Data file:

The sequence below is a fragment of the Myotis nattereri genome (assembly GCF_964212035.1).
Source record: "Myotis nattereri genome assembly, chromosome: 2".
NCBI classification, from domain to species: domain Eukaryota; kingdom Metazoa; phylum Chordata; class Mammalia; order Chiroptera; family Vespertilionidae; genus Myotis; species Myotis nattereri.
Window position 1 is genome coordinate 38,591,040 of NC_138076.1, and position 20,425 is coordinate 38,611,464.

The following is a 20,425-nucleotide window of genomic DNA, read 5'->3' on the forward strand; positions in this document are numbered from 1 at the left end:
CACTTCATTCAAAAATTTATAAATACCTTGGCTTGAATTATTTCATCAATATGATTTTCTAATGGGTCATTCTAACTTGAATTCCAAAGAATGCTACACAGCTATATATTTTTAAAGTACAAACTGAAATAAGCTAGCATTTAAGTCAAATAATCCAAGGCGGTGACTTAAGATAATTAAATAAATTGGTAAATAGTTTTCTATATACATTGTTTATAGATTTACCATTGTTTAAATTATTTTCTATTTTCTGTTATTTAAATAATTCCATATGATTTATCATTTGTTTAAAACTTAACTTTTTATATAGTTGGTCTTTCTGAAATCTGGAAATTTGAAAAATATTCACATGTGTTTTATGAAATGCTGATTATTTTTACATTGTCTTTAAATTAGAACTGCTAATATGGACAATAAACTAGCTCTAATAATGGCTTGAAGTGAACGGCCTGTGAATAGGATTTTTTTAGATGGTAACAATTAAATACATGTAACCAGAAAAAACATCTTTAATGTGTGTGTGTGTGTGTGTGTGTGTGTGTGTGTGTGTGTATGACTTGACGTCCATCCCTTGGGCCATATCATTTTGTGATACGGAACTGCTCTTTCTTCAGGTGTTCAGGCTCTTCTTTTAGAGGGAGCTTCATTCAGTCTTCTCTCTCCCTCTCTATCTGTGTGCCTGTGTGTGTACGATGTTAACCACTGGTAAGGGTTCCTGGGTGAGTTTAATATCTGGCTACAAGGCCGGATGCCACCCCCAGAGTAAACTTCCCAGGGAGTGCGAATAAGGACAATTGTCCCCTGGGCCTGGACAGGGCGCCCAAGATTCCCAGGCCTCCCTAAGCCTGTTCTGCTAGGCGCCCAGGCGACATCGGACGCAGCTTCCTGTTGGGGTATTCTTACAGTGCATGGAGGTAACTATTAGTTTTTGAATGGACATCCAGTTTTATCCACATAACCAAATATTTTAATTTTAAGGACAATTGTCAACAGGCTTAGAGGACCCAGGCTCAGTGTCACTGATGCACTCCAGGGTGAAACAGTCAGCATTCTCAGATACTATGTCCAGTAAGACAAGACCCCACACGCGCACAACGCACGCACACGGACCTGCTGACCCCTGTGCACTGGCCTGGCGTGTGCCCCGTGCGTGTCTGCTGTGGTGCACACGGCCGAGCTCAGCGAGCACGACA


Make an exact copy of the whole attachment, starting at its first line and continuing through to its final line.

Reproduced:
The sequence below is a fragment of the Myotis nattereri genome (assembly GCF_964212035.1).
Source record: "Myotis nattereri genome assembly, chromosome: 2".
NCBI classification, from domain to species: domain Eukaryota; kingdom Metazoa; phylum Chordata; class Mammalia; order Chiroptera; family Vespertilionidae; genus Myotis; species Myotis nattereri.
Window position 1 is genome coordinate 38,591,040 of NC_138076.1, and position 20,425 is coordinate 38,611,464.

The following is a 20,425-nucleotide window of genomic DNA, read 5'->3' on the forward strand; positions in this document are numbered from 1 at the left end:
CACTTCATTCAAAAATTTATAAATACCTTGGCTTGAATTATTTCATCAATATGATTTTCTAATGGGTCATTCTAACTTGAATTCCAAAGAATGCTACACAGCTATATATTTTTAAAGTACAAACTGAAATAAGCTAGCATTTAAGTCAAATAATCCAAGGCGGTGACTTAAGATAATTAAATAAATTGGTAAATAGTTTTCTATATACATTGTTTATAGATTTACCATTGTTTAAATTATTTTCTATTTTCTGTTATTTAAATAATTCCATATGATTTATCATTTGTTTAAAACTTAACTTTTTATATAGTTGGTCTTTCTGAAATCTGGAAATTTGAAAAATATTCACATGTGTTTTATGAAATGCTGATTATTTTTACATTGTCTTTAAATTAGAACTGCTAATATGGACAATAAACTAGCTCTAATAATGGCTTGAAGTGAACGGCCTGTGAATAGGATTTTTTTAGATGGTAACAATTAAATACATGTAACCAGAAAAAACATCTTTAATGTGTGTGTGTGTGTGTGTGTGTGTGTGTGTGTGTGTGTATGACTTGACGTCCATCCCTTGGGCCATATCATTTTGTGATACGGAACTGCTCTTTCTTCAGGTGTTCAGGCTCTTCTTTTAGAGGGAGCTTCATTCAGTCTTCTCTCTCCCTCTCTATCTGTGTGCCTGTGTGTGTACGATGTTAACCACTGGTAAGGGTTCCTGGGTGAGTTTAATATCTGGCTACAAGGCCGGATGCCACCCCCAGAGTAAACTTCCCAGGGAGTGCGAATAAGGACAATTGTCCCCTGGGCCTGGACAGGGCGCCCAAGATTCCCAGGCCTCCCTAAGCCTGTTCTGCTAGGCGCCCAGGCGACATCGGACGCAGCTTCCTGTTGGGGTATTCTTACAGTGCATGGAGGTAACTATTAGTTTTTGAATGGACATCCAGTTTTATCCACATAACCAAATATTTTAATTTTAAGGACAATTGTCAACAGGCTTAGAGGACCCAGGCTCAGTGTCACTGATGCACTCCAGGGTGAAACAGTCAGCATTCTCAGATACTATGTCCAGTAAGACAAGACCCCACACGCGCACAACGCACGCACACGGACCTGCTGACCCCTGTGCACTGGCCTGGCGTGTGCCCCGTGCGTGTCTGCTGTGGTGCACACGGCCGAGCTCAGCGAGCACGACA